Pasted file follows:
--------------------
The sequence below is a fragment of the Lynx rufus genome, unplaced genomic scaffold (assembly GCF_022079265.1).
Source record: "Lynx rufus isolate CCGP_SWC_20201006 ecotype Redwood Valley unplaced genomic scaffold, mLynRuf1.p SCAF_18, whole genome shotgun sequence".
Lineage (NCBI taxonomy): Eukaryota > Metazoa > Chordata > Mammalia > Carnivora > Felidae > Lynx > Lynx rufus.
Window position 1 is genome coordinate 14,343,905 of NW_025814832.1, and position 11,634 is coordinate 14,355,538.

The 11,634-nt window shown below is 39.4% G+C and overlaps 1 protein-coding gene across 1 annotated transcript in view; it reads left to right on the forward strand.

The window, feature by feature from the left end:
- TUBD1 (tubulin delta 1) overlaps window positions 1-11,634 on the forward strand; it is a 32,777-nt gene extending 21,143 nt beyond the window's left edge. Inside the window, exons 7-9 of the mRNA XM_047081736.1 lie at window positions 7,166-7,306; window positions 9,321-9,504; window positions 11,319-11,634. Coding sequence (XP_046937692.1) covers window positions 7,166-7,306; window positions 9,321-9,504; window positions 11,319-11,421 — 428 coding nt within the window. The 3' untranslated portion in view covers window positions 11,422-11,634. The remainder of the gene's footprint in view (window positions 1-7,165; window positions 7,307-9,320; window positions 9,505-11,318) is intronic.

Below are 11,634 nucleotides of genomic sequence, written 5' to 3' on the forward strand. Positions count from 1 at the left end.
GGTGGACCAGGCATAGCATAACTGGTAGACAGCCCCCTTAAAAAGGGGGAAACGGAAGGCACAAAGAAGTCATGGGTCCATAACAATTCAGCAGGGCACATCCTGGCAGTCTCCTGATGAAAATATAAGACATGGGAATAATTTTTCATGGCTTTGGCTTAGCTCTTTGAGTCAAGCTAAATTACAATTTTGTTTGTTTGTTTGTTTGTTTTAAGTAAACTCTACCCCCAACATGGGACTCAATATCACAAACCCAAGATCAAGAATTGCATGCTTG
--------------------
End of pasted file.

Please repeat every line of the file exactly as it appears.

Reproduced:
The sequence below is a fragment of the Lynx rufus genome, unplaced genomic scaffold (assembly GCF_022079265.1).
Source record: "Lynx rufus isolate CCGP_SWC_20201006 ecotype Redwood Valley unplaced genomic scaffold, mLynRuf1.p SCAF_18, whole genome shotgun sequence".
Lineage (NCBI taxonomy): Eukaryota > Metazoa > Chordata > Mammalia > Carnivora > Felidae > Lynx > Lynx rufus.
Window position 1 is genome coordinate 14,343,905 of NW_025814832.1, and position 11,634 is coordinate 14,355,538.

The 11,634-nt window shown below is 39.4% G+C and overlaps 1 protein-coding gene across 1 annotated transcript in view; it reads left to right on the forward strand.

The window, feature by feature from the left end:
- TUBD1 (tubulin delta 1) overlaps window positions 1-11,634 on the forward strand; it is a 32,777-nt gene extending 21,143 nt beyond the window's left edge. Inside the window, exons 7-9 of the mRNA XM_047081736.1 lie at window positions 7,166-7,306; window positions 9,321-9,504; window positions 11,319-11,634. Coding sequence (XP_046937692.1) covers window positions 7,166-7,306; window positions 9,321-9,504; window positions 11,319-11,421 — 428 coding nt within the window. The 3' untranslated portion in view covers window positions 11,422-11,634. The remainder of the gene's footprint in view (window positions 1-7,165; window positions 7,307-9,320; window positions 9,505-11,318) is intronic.

Below are 11,634 nucleotides of genomic sequence, written 5' to 3' on the forward strand. Positions count from 1 at the left end.
GGTGGACCAGGCATAGCATAACTGGTAGACAGCCCCCTTAAAAAGGGGGAAACGGAAGGCACAAAGAAGTCATGGGTCCATAACAATTCAGCAGGGCACATCCTGGCAGTCTCCTGATGAAAATATAAGACATGGGAATAATTTTTCATGGCTTTGGCTTAGCTCTTTGAGTCAAGCTAAATTACAATTTTGTTTGTTTGTTTGTTTGTTTTAAGTAAACTCTACCCCCAACATGGGACTCAATATCACAAACCCAAGATCAAGAATTGCATGCTTG